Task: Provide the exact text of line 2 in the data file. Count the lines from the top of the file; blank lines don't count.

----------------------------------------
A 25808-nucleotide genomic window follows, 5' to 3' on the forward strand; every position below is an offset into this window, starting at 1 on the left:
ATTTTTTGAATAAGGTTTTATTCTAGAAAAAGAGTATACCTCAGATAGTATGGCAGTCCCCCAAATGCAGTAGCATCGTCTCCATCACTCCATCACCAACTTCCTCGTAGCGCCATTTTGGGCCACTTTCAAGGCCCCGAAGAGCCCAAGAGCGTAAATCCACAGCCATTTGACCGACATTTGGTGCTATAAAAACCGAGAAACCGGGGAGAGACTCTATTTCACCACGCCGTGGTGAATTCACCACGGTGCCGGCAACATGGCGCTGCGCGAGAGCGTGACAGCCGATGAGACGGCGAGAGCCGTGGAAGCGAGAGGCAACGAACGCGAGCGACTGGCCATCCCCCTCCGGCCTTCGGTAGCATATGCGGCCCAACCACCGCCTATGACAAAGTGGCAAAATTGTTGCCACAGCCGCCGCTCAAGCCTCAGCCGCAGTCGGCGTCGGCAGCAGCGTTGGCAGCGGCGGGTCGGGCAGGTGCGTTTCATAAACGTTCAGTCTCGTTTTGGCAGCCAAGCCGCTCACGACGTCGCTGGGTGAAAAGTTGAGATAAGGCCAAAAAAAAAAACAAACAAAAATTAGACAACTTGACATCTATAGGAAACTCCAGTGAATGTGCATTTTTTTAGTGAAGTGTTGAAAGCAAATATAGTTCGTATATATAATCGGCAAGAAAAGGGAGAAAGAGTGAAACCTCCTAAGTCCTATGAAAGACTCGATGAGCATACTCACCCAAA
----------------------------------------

ATTTTTTGAATAAGGTTTTATTCTAGAAAAAGAGTATACCTCAGATAGTATGGCAGTCCCCCAAATGCAGTAGCATCGTCTCCATCACTCCATCACCAACTTCCTCGTAGCGCCATTTTGGGCCACTTTCAAGGCCCCGAAGAGCCCAAGAGCGTAAATCCACAGCCATTTGACCGACATTTGGTGCTATAAAAACCGAGAAACCGGGGAGAGACTCTATTTCACCACGCCGTGGTGAATTCACCACGGTGCCGGCAACATGGCGCTGCGCGAGAGCGTGACAGCCGATGAGACGGCGAGAGCCGTGGAAGCGAGAGGCAACGAACGCGAGCGACTGGCCATCCCCCTCCGGCCTTCGGTAGCATATGCGGCCCAACCACCGCCTATGACAAAGTGGCAAAATTGTTGCCACAGCCGCCGCTCAAGCCTCAGCCGCAGTCGGCGTCGGCAGCAGCGTTGGCAGCGGCGGGTCGGGCAGGTGCGTTTCATAAACGTTCAGTCTCGTTTTGGCAGCCAAGCCGCTCACGACGTCGCTGGGTGAAAAGTTGAGATAAGGCCAAAAAAAAAAACAAACAAAAATTAGACAACTTGACATCTATAGGAAACTCCAGTGAATGTGCATTTTTTTAGTGAAGTGTTGAAAGCAAATATAGTTCGTATATATAATCGGCAAGAAAAGGGAGAAAGAGTGAAACCTCCTAAGTCCTATGAAAGACTCGATGAGCATACTCACCCAAA